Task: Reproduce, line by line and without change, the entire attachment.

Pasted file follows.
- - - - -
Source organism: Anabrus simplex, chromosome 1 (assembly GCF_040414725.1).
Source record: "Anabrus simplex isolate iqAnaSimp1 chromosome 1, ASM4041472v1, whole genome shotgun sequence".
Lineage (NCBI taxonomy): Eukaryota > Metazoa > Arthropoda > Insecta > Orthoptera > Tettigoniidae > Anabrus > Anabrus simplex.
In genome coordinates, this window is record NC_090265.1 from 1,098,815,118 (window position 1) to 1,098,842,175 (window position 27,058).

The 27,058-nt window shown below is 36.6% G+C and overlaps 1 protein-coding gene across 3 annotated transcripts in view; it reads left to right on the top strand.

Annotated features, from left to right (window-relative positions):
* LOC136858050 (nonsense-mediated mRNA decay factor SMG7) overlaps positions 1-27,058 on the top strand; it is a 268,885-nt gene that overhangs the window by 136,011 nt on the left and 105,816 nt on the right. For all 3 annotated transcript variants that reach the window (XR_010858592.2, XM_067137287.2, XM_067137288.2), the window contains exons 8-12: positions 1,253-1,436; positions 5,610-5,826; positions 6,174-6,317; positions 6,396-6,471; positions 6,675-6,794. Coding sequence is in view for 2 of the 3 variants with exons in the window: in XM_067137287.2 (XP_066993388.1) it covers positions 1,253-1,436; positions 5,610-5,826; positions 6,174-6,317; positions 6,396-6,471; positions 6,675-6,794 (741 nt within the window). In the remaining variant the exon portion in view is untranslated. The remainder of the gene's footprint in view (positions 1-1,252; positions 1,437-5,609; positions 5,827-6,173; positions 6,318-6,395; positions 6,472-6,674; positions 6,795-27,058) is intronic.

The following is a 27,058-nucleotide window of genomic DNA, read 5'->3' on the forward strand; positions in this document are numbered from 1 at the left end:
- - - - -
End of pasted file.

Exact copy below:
Source organism: Anabrus simplex, chromosome 1 (assembly GCF_040414725.1).
Source record: "Anabrus simplex isolate iqAnaSimp1 chromosome 1, ASM4041472v1, whole genome shotgun sequence".
Lineage (NCBI taxonomy): Eukaryota > Metazoa > Arthropoda > Insecta > Orthoptera > Tettigoniidae > Anabrus > Anabrus simplex.
In genome coordinates, this window is record NC_090265.1 from 1,098,815,118 (window position 1) to 1,098,842,175 (window position 27,058).

The 27,058-nt window shown below is 36.6% G+C and overlaps 1 protein-coding gene across 3 annotated transcripts in view; it reads left to right on the top strand.

Annotated features, from left to right (window-relative positions):
* LOC136858050 (nonsense-mediated mRNA decay factor SMG7) overlaps positions 1-27,058 on the top strand; it is a 268,885-nt gene that overhangs the window by 136,011 nt on the left and 105,816 nt on the right. For all 3 annotated transcript variants that reach the window (XR_010858592.2, XM_067137287.2, XM_067137288.2), the window contains exons 8-12: positions 1,253-1,436; positions 5,610-5,826; positions 6,174-6,317; positions 6,396-6,471; positions 6,675-6,794. Coding sequence is in view for 2 of the 3 variants with exons in the window: in XM_067137287.2 (XP_066993388.1) it covers positions 1,253-1,436; positions 5,610-5,826; positions 6,174-6,317; positions 6,396-6,471; positions 6,675-6,794 (741 nt within the window). In the remaining variant the exon portion in view is untranslated. The remainder of the gene's footprint in view (positions 1-1,252; positions 1,437-5,609; positions 5,827-6,173; positions 6,318-6,395; positions 6,472-6,674; positions 6,795-27,058) is intronic.

The following is a 27,058-nucleotide window of genomic DNA, read 5'->3' on the forward strand; positions in this document are numbered from 1 at the left end: